Sandy Disaster Aid Puts Boehner In A Big Political Bind
You haven't heard much...or perhaps anything...yet about a disaster relief supplemental appropriation for the state and local governments and individuals who were hit so hard by Sandy.
But you will, probably starting this afternoon when President Obama tours New Jersey arm-in-arm with Governor Chris Christie.
My guess is that the disaster relief package will jump the fiscal cliff as a priority immediately after the election and that it will be dealt with weeks before the fiscal cliff deadlines at the start of January.
There are three questions.
First, how much aid will be needed and what will it be used for? The state and local governments that were in Sandy's path have huge infrastructure problems and the individuals who have been affected will look to Washington for assistance in rebuilding.
Second, congressional Republicans demand reductions in other spending to offset the impact of the new Sandy-related aid? No matter what the disaster, that's been the pattern the past two years and it is hard to see it changing for a storm that ravaged primarily blue states.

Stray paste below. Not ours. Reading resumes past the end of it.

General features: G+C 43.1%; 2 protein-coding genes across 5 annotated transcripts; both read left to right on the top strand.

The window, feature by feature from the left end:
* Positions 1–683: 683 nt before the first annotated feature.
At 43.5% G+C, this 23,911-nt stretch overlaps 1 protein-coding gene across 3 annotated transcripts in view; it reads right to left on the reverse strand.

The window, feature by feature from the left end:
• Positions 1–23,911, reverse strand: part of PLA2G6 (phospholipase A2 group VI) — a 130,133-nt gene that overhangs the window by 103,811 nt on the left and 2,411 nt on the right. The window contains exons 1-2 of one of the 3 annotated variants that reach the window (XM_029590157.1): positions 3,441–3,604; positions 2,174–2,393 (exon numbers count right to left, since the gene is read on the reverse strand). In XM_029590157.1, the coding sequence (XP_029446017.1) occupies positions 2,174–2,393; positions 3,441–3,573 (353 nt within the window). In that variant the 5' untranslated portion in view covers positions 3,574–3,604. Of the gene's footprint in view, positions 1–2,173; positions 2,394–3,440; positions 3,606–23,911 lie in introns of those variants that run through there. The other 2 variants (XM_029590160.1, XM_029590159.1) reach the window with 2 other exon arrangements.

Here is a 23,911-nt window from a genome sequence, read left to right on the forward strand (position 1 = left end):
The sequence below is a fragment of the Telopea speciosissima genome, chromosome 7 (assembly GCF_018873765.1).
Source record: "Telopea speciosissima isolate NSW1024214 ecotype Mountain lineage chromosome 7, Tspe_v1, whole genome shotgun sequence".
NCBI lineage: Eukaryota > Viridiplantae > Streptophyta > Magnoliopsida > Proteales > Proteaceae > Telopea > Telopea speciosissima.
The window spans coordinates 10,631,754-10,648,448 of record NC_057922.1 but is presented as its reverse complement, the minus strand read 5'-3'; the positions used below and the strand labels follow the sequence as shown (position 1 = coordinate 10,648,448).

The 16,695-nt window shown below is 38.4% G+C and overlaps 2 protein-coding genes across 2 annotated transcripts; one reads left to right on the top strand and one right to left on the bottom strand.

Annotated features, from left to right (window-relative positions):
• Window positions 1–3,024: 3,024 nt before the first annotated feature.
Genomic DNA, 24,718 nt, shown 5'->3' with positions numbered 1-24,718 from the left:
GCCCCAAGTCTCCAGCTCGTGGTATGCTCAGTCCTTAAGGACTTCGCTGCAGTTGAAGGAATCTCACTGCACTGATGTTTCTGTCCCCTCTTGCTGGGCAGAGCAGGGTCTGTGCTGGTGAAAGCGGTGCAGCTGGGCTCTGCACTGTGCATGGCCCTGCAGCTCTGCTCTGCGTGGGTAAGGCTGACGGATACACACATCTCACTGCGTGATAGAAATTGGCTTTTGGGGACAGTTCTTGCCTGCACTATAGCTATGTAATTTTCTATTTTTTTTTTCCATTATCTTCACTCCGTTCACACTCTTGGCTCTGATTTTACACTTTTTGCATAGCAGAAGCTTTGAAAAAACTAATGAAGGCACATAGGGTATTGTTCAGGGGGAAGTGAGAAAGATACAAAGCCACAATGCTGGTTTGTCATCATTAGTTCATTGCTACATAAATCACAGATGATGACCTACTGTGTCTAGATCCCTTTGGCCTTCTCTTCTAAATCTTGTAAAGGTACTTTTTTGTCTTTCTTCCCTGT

Third, how will House Speaker John Boehner (R-OH) deal with this situation? If the tea party wing of the GOP opposes the aid without offsets, Boehner will be forced to chose between supporting a package that will be extremely important to a large number of states -- including his own -- or opposing the package without spending cuts to boost his chances of being reelected speaker. As I've said before, Boehner very likely needs the support of the tea party wing of the GOP to get reelected speaker and alienating it with support for more spending before the House Republican caucus holds its leadership elections for next year makes this a very difficult political problem for him.